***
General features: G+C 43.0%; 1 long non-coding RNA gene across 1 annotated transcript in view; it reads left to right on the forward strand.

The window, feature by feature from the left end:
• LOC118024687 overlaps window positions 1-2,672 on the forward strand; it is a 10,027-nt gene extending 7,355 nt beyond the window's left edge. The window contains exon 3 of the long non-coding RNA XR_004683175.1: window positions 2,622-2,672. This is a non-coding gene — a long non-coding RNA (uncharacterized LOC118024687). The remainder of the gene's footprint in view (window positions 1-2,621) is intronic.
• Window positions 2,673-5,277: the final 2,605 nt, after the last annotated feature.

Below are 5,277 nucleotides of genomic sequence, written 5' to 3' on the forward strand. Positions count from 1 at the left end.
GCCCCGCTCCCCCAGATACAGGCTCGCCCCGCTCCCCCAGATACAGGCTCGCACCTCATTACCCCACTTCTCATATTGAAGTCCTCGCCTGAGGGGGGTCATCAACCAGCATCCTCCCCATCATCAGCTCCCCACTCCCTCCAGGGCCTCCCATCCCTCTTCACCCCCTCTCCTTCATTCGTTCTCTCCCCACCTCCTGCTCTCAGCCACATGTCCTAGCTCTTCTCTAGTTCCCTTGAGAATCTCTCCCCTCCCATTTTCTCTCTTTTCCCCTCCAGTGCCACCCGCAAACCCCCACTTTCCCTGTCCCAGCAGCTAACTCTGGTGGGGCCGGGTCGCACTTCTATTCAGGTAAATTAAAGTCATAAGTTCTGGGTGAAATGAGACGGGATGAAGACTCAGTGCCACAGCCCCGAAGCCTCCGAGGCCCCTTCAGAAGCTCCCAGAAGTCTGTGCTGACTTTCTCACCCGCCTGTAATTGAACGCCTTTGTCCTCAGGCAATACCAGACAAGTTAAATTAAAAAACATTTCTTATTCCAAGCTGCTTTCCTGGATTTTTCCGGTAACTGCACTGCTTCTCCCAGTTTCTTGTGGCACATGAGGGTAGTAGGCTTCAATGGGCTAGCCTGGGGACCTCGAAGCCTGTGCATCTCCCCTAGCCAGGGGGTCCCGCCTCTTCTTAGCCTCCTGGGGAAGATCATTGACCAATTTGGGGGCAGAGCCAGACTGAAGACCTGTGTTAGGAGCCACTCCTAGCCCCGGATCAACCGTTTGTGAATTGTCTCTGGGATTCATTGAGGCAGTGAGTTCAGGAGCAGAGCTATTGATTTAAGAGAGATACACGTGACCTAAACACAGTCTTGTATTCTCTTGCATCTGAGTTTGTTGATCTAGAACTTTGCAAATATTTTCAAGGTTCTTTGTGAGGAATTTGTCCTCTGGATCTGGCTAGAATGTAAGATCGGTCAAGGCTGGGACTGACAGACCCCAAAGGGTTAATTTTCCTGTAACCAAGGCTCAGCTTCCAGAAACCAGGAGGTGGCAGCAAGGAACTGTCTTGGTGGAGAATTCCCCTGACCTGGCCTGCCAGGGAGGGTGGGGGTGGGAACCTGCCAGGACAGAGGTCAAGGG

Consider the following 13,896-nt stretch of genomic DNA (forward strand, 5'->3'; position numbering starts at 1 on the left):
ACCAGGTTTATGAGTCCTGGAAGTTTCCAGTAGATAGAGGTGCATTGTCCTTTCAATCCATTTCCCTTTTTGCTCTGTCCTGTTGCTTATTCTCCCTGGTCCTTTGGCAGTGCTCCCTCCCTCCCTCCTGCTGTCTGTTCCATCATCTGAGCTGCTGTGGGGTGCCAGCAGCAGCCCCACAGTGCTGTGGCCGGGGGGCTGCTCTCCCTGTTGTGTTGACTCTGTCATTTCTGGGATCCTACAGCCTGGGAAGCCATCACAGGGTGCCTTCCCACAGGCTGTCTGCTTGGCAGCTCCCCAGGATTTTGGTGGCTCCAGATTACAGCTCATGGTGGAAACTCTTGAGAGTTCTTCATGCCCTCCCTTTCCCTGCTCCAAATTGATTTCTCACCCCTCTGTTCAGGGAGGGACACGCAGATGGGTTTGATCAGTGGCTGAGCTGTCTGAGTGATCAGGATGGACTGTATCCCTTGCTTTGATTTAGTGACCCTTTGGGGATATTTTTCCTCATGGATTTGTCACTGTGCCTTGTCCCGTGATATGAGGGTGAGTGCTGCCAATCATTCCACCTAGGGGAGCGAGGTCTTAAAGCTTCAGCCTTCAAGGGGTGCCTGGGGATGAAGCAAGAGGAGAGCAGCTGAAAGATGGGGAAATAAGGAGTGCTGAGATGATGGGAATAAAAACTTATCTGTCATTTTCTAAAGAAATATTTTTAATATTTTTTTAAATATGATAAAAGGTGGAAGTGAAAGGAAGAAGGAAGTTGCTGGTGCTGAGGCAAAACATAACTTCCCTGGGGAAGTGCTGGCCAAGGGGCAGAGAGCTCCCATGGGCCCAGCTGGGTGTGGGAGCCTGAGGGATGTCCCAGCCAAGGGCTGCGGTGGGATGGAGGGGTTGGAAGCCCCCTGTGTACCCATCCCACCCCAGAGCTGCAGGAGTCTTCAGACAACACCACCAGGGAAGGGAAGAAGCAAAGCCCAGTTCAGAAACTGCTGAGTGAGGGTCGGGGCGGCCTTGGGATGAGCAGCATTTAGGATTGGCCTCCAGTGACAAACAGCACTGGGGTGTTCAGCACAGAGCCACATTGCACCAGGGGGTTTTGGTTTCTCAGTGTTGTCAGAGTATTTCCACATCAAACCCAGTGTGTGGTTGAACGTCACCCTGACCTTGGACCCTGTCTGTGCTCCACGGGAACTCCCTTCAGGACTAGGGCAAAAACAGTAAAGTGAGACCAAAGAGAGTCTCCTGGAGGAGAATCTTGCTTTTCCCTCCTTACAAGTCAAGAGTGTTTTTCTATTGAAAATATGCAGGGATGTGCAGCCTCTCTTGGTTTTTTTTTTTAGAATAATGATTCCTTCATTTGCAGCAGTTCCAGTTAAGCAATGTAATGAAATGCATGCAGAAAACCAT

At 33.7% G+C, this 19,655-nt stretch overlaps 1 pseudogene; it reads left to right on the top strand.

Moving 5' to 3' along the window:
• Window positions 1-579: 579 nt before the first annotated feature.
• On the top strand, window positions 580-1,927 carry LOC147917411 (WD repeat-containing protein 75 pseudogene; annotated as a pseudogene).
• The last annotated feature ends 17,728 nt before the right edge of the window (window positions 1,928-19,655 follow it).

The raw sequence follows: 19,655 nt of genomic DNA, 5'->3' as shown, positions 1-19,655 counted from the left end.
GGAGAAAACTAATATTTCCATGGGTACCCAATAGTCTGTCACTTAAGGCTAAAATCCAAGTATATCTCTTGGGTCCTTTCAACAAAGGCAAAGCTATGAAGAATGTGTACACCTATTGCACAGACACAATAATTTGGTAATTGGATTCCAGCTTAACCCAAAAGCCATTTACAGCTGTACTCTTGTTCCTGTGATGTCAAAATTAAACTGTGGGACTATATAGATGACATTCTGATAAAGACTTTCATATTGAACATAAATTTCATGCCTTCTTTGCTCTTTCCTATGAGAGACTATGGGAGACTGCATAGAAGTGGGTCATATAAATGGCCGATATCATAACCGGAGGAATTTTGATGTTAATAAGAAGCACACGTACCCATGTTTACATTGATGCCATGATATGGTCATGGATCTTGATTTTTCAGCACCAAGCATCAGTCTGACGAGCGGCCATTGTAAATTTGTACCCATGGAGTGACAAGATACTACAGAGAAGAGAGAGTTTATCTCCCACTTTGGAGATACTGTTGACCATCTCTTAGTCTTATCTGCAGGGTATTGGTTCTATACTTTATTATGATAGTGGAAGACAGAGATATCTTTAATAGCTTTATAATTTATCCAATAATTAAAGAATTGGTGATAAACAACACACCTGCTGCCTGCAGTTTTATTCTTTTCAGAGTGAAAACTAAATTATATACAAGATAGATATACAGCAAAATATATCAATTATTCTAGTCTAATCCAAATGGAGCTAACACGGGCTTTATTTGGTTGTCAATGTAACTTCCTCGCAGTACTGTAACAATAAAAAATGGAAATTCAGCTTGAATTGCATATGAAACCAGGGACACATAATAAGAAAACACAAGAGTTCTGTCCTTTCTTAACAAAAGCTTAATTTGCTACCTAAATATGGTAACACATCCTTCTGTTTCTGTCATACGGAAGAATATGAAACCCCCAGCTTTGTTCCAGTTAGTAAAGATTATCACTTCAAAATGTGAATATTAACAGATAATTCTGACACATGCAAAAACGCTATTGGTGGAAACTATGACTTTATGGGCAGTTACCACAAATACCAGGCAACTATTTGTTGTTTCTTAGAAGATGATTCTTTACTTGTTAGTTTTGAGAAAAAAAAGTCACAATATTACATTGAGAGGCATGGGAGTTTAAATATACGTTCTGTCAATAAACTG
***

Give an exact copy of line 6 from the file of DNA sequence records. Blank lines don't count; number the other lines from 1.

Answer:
GCCCCGCTCCCCCAGATACAGGCTCGCCCCGCTCCCCCAGATACAGGCTCGCACCTCATTACCCCACTTCTCATATTGAAGTCCTCGCCTGAGGGGGGTCATCAACCAGCATCCTCCCCATCATCAGCTCCCCACTCCCTCCAGGGCCTCCCATCCCTCTTCACCCCCTCTCCTTCATTCGTTCTCTCCCCACCTCCTGCTCTCAGCCACATGTCCTAGCTCTTCTCTAGTTCCCTTGAGAATCTCTCCCCTCCCATTTTCTCTCTTTTCCCCTCCAGTGCCACCCGCAAACCCCCACTTTCCCTGTCCCAGCAGCTAACTCTGGTGGGGCCGGGTCGCACTTCTATTCAGGTAAATTAAAGTCATAAGTTCTGGGTGAAATGAGACGGGATGAAGACTCAGTGCCACAGCCCCGAAGCCTCCGAGGCCCCTTCAGAAGCTCCCAGAAGTCTGTGCTGACTTTCTCACCCGCCTGTAATTGAACGCCTTTGTCCTCAGGCAATACCAGACAAGTTAAATTAAAAAACATTTCTTATTCCAAGCTGCTTTCCTGGATTTTTCCGGTAACTGCACTGCTTCTCCCAGTTTCTTGTGGCACATGAGGGTAGTAGGCTTCAATGGGCTAGCCTGGGGACCTCGAAGCCTGTGCATCTCCCCTAGCCAGGGGGTCCCGCCTCTTCTTAGCCTCCTGGGGAAGATCATTGACCAATTTGGGGGCAGAGCCAGACTGAAGACCTGTGTTAGGAGCCACTCCTAGCCCCGGATCAACCGTTTGTGAATTGTCTCTGGGATTCATTGAGGCAGTGAGTTCAGGAGCAGAGCTATTGATTTAAGAGAGATACACGTGACCTAAACACAGTCTTGTATTCTCTTGCATCTGAGTTTGTTGATCTAGAACTTTGCAAATATTTTCAAGGTTCTTTGTGAGGAATTTGTCCTCTGGATCTGGCTAGAATGTAAGATCGGTCAAGGCTGGGACTGACAGACCCCAAAGGGTTAATTTTCCTGTAACCAAGGCTCAGCTTCCAGAAACCAGGAGGTGGCAGCAAGGAACTGTCTTGGTGGAGAATTCCCCTGACCTGGCCTGCCAGGGAGGGTGGGGGTGGGAACCTGCCAGGACAGAGGTCAAGGG